A question for LEOs, report writing?

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perfor8

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I know that here on OSA being a text based platform, we have a pretty good grasp of the written word. Many of us have also done extensive report writing either LE, security or military. My question is how do you train someone not only the importance of writing a report but how to do it? Especially to someone who is a product of the failed modern education system.anyone have any tips or tricks on how to not only gather, but present information in a coherent manner?
Can't be taught. My advice to those that asked was always, "start reading everything you can get your hands on". If you don't read (a lot), you can't write.
 

Gadsden

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If they didn't learn how to write in school they are certainly not going to learn it on the job, at least that's the way I see it. My reports were always written in first person and were as concise as possible with no opinions, just the facts.

The bigger problem I see with the current generation though is, because they rely on texting for practically every interaction they have with another person, they don't know how to talk to anyone face-to-face.
 
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Snattlerake

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Unfortunately for most officers, learning the importance of writing a good report doesn't come until 2 years later when they are in court and having to testify. Figuring out how to get the why to click is going to be different for every person.

As to the second part of the question. If you are talking about sentence structure and general spelling, good luck. The different formal writing formats that have been taught throughout the years help. But this probably not your wheel house and It sure isn't mine.

I've had my rookies start with identifying what crime needs to be documented. Identify the elements and then basically answer the question of how is this element met for each one. Once you get that you can start painting the picture. Who, what, when, where, why, & how. Type it out in Word and have them read it out loud. You read it out loud to them and see if they pick up errors you spot.

Some officers will never type reports that English teachers would call perfect. Admit it we aren't the smartest group of people. We chose this profession over being a fire fighter.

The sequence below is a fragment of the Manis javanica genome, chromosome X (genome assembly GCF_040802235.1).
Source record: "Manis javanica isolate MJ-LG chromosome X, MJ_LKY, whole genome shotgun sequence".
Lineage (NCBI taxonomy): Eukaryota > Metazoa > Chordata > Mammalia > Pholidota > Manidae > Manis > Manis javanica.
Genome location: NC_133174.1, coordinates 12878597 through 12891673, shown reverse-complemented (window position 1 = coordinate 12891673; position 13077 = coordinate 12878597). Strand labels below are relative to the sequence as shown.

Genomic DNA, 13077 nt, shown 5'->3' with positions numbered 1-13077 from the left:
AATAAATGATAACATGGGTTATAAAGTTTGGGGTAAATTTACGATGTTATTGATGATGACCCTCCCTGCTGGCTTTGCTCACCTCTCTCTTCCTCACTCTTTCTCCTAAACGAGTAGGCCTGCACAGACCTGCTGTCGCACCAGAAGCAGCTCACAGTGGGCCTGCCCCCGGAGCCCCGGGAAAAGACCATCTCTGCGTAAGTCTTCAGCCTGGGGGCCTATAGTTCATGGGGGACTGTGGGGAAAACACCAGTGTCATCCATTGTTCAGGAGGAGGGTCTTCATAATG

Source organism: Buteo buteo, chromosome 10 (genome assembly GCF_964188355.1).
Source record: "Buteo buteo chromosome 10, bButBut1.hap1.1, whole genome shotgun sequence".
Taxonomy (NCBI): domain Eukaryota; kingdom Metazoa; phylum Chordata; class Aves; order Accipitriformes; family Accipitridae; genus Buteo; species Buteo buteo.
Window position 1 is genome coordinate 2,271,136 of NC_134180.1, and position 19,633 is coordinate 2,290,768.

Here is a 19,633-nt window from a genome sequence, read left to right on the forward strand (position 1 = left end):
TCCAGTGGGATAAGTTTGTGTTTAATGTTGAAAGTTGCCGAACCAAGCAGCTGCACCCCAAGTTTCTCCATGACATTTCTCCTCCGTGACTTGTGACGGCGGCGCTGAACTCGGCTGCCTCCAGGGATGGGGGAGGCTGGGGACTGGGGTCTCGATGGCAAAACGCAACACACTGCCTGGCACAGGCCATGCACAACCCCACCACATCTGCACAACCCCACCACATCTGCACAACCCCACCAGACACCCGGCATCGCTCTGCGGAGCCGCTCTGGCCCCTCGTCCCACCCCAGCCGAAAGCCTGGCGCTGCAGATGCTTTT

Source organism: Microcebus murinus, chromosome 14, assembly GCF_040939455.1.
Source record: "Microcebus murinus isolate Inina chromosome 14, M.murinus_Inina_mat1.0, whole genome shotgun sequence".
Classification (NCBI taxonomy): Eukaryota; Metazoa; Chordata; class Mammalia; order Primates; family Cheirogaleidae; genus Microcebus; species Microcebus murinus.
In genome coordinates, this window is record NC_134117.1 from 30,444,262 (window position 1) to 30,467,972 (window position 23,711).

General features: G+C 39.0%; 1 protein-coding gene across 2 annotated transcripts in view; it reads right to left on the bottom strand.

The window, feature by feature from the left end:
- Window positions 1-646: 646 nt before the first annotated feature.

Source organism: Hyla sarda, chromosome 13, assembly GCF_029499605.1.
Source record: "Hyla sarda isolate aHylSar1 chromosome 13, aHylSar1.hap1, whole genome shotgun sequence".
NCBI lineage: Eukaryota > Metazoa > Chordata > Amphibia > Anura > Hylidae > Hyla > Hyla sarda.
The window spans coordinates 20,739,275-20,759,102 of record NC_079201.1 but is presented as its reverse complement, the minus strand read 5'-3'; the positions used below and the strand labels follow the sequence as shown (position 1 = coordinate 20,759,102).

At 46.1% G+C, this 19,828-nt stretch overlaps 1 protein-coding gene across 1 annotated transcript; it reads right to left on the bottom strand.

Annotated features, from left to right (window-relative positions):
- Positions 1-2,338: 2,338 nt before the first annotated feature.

Yeah,
Police report

On 01/22/08 at approximately 0123 hours, I was dispatched to 11612 SW 5th Street, Yukon, Oklahoma to a house fire. I arrived at approximately 0128 hours and immediately saw the house was completely engulfed in flames.

I advised dispatch of this and noticed a man a woman and two children in their bedclothes standing across the street watching the house. I asked if everyone was out of the house and they advised yes, and that no one was missing and all were accounted for. After determining there were no injuries, I identified the family members and verified they were from the house, advising them the fire department and ambulance were on their way.

I then drove to the intersection of SW 5th and .........

Fire department report

House on fire. Drove there. Put it out. Drove back Cleaned truck
 
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Poke78

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Unfortunately for most officers, learning the importance of writing a good report doesn't come until 2 years later when they are in court and having to testify. Figuring out how to get the why to click is going to be different for every person.

As to the second part of the question. If you are talking about sentence structure and general spelling, good luck. The different formal writing formats that have been taught throughout the years help. But this probably not your wheel house and It sure isn't mine.

I've had my rookies start with identifying what crime needs to be documented. Identify the elements and then basically answer the question of how is this element met for each one. Once you get that you can start painting the picture. Who, what, when, where, why, & how. Type it out in Word and have them read it out loud. You read it out loud to them and see if they pick up errors you spot.

Some officers will never type reports that English teachers would call perfect. Admit it we aren't the smartest group of people. We chose this profession over being a fire fighter.
The first paragraph above is central to getting any adult to care enough to improve or gain a skill, i.e. there has to be a clear connection to a desirable outcome. In this case, not being embarrassed in court or a poorly executed report resulting in charges not being filed. Ultimately, it’s a supervisory matter to develop personnel in required skills & the 3d paragraph above is certainly an excellent start towards improvement.
 

John6185

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I've read at one high school seniors paper and could only read at it, I confronted the student and asked them to tell me what it said and they said that they couldn't read it either. I encouraged them to write what they could read and that way others could make it out. Whether he took my advise or not, he graduated.
 

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